One of the compelling aspects of contemporary poetry is its room for flexibility. How words transition from stones to water, from building blocks to a sea of possibilities. I often attempt to exploit this privilege. In recent times, I’ve been intrigued by the concept of brevity and depth. How much light, space and time could be compressed into the shortest verses? I should add that some of my works bear a spiritual and mystic undertone which I must confess is not always intentional. My faith just often finds a way to slither subconsciously into my works. Some of my writings also reflect my scientific background.

4. I think we start off writing prose before finding comfort in poetry for most of us. I hope you’re able to rekindle your love for prose soon. In your poem Headsets Run Down My Ears Like Tributaries, you write: “Lately I’ve been making paper boats with my poems. A very easy thing to do when a country holding you like crested irises by the riverside only happens in your head.” How has been a Nigerian living in Nigeria influenced your approach to thematic, use of language and writing in general?

Thank you, Semilore. Writers are essentially the outcomes of their environment. Our experiences—whether lived or vicarious—conveyed to us by the environment cannot be dissociated from what we write. As Anthony Okpunor puts it, “we reflect the things we have received by tongues or nature.” I sometimes find myself gravitating almost helplessly towards themes that hold the goriness we see and hear so often around us. Take, for instance, the poem which you graciously quoted. I had not set out to write about Nigeria, but after the first line about songs, all that dominated my mind were the ills plaguing the country. To ignore that direction would have felt like a betrayal. I believe every writer owes their country the duty of telling its stories. This sense of responsibility also stirs and steers the impulses of the writer. After the sad news of a lady’s abduction and murder, I recall how a poet friend who did not know her from Adam had stayed up all night to pen an elegy in her memory. What more could so strikingly portray how much influence the country wields on what we write?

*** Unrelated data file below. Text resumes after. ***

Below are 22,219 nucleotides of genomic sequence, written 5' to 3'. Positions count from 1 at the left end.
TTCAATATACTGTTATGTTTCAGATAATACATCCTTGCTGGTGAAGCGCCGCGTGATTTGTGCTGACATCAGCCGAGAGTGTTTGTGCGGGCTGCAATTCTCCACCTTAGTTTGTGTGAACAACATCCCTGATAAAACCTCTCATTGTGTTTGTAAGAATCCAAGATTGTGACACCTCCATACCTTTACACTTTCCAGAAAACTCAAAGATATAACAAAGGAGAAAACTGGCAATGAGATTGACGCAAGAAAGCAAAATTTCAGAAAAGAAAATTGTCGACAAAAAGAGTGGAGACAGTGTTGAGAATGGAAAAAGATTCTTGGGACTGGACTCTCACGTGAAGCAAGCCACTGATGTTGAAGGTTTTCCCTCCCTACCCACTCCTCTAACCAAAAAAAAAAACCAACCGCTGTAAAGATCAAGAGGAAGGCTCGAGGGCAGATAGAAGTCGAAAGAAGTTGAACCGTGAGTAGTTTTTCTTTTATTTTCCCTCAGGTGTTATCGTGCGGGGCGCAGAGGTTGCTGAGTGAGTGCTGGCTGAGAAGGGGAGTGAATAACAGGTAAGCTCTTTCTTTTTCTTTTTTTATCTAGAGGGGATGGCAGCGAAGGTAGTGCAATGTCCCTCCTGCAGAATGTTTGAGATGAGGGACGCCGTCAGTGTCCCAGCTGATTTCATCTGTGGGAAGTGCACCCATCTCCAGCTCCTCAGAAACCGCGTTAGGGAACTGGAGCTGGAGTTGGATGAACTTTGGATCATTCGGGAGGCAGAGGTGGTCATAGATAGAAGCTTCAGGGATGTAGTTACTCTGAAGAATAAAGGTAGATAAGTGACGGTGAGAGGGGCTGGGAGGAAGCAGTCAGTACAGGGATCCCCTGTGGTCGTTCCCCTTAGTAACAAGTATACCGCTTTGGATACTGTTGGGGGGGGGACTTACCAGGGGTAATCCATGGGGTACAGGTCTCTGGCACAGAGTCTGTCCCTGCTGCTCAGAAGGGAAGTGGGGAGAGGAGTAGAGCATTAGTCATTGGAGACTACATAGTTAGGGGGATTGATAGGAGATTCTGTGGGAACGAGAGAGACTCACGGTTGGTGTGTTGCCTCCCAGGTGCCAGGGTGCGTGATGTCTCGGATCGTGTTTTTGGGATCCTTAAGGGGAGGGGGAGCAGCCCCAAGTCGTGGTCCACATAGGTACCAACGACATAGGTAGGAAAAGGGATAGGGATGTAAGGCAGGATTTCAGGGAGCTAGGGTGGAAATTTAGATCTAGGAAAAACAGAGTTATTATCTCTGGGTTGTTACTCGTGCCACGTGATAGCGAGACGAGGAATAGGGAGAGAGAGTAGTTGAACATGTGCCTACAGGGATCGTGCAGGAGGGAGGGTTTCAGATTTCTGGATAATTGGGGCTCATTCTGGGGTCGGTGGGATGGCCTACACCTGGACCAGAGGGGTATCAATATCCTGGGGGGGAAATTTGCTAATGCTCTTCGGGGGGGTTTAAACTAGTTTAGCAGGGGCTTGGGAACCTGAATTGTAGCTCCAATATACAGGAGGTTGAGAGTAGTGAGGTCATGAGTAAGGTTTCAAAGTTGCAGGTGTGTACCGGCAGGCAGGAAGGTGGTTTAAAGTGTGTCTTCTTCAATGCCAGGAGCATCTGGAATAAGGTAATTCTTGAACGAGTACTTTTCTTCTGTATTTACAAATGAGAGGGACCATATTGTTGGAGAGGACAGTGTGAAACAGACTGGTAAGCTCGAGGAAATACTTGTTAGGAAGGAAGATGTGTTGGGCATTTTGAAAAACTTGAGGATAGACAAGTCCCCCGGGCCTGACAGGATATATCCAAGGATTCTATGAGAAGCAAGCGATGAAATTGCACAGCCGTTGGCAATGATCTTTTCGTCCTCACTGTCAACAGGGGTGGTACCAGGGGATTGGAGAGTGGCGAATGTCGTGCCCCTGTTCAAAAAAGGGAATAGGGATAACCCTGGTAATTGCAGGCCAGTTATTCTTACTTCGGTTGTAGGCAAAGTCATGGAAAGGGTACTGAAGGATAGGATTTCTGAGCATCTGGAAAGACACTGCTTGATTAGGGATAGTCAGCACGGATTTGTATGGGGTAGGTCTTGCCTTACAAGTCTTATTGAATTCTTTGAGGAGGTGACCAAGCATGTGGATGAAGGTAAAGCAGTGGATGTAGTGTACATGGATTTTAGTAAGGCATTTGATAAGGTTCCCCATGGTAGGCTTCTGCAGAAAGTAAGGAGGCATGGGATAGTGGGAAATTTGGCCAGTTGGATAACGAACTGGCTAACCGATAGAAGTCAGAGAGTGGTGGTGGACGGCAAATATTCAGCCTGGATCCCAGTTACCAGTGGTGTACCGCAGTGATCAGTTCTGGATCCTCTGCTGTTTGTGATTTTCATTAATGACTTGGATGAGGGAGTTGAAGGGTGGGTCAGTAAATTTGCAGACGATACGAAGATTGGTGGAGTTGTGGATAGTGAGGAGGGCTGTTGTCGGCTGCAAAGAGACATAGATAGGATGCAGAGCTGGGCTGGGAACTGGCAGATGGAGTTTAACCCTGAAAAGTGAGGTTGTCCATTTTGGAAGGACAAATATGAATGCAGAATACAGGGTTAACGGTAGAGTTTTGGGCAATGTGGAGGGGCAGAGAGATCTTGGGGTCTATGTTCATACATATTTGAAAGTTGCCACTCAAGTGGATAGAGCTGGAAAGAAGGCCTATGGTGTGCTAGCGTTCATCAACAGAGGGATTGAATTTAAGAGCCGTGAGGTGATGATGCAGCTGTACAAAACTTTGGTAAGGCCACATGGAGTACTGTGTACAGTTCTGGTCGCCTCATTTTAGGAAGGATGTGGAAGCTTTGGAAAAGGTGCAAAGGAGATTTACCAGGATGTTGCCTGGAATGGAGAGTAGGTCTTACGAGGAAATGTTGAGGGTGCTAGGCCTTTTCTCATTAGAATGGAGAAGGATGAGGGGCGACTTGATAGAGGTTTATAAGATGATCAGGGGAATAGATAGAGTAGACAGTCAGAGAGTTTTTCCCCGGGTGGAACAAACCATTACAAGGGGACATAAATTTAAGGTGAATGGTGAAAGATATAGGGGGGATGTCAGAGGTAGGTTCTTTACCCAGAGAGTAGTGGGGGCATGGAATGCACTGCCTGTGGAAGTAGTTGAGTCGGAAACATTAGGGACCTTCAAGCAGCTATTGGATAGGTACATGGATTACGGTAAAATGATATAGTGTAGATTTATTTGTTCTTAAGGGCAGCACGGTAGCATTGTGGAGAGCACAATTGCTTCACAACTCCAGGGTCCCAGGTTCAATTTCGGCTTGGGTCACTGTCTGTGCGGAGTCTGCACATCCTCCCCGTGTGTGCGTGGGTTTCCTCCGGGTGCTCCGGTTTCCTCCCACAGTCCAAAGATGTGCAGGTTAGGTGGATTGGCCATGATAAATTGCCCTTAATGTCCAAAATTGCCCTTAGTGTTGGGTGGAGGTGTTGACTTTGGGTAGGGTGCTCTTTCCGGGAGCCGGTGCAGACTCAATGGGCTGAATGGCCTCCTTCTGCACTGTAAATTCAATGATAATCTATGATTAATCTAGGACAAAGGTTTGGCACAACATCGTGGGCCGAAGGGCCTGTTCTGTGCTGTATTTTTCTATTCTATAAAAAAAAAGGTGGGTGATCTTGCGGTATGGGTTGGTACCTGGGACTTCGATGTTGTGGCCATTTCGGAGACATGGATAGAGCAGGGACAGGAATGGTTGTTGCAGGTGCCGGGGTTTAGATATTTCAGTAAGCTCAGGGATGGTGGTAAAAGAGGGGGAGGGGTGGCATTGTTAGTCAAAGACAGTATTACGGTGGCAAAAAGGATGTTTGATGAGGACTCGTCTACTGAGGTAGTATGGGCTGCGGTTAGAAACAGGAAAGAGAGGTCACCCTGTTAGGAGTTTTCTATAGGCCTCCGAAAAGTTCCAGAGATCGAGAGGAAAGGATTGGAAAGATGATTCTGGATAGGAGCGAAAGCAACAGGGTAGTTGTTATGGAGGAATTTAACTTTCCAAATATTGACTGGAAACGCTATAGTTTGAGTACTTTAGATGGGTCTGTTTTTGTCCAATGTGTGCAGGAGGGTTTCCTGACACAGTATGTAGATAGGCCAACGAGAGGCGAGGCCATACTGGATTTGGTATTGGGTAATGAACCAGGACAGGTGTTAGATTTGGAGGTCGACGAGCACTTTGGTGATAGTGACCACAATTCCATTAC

5. Do you think Nigerian poets gravitate towards similar themes?

Yes, to a certain degree. Like I said, the writer and his environment are inseparable. Our themes are mostly projections of the country, though we approach these similar themes from varying dimensions, each reflective of the writer’s unique style. However, there is the place of personal experiences, which may differ, but we will still find resemblances on a trope level. The idea of grief, for example, is littered across Nigerian contemporary poetry. And this can’t be avoided because the writing community in Nigeria is a closely-knit one where we influence one another.